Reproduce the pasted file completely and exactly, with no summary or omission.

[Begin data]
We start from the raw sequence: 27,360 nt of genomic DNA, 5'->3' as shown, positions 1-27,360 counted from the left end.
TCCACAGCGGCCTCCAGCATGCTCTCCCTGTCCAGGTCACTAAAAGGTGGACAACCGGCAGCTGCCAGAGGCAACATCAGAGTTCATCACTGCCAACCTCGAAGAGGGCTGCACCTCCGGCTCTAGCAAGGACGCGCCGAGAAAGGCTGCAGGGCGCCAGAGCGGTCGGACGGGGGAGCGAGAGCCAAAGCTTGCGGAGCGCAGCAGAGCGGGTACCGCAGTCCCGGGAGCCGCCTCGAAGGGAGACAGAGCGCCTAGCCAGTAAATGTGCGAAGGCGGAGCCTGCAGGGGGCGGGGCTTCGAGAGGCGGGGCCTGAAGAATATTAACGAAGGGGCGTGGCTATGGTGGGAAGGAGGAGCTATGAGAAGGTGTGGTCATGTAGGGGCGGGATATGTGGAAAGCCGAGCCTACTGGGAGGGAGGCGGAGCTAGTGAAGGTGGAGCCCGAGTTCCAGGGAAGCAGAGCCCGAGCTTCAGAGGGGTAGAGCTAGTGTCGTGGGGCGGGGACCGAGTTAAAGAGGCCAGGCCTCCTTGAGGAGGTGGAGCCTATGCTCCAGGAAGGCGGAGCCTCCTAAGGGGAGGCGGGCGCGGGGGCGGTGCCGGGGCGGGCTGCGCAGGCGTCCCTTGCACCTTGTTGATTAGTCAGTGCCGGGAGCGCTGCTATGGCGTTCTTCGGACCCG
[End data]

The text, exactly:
We start from the raw sequence: 27,360 nt of genomic DNA, 5'->3' as shown, positions 1-27,360 counted from the left end.
TCCACAGCGGCCTCCAGCATGCTCTCCCTGTCCAGGTCACTAAAAGGTGGACAACCGGCAGCTGCCAGAGGCAACATCAGAGTTCATCACTGCCAACCTCGAAGAGGGCTGCACCTCCGGCTCTAGCAAGGACGCGCCGAGAAAGGCTGCAGGGCGCCAGAGCGGTCGGACGGGGGAGCGAGAGCCAAAGCTTGCGGAGCGCAGCAGAGCGGGTACCGCAGTCCCGGGAGCCGCCTCGAAGGGAGACAGAGCGCCTAGCCAGTAAATGTGCGAAGGCGGAGCCTGCAGGGGGCGGGGCTTCGAGAGGCGGGGCCTGAAGAATATTAACGAAGGGGCGTGGCTATGGTGGGAAGGAGGAGCTATGAGAAGGTGTGGTCATGTAGGGGCGGGATATGTGGAAAGCCGAGCCTACTGGGAGGGAGGCGGAGCTAGTGAAGGTGGAGCCCGAGTTCCAGGGAAGCAGAGCCCGAGCTTCAGAGGGGTAGAGCTAGTGTCGTGGGGCGGGGACCGAGTTAAAGAGGCCAGGCCTCCTTGAGGAGGTGGAGCCTATGCTCCAGGAAGGCGGAGCCTCCTAAGGGGAGGCGGGCGCGGGGGCGGTGCCGGGGCGGGCTGCGCAGGCGTCCCTTGCACCTTGTTGATTAGTCAGTGCCGGGAGCGCTGCTATGGCGTTCTTCGGACCCG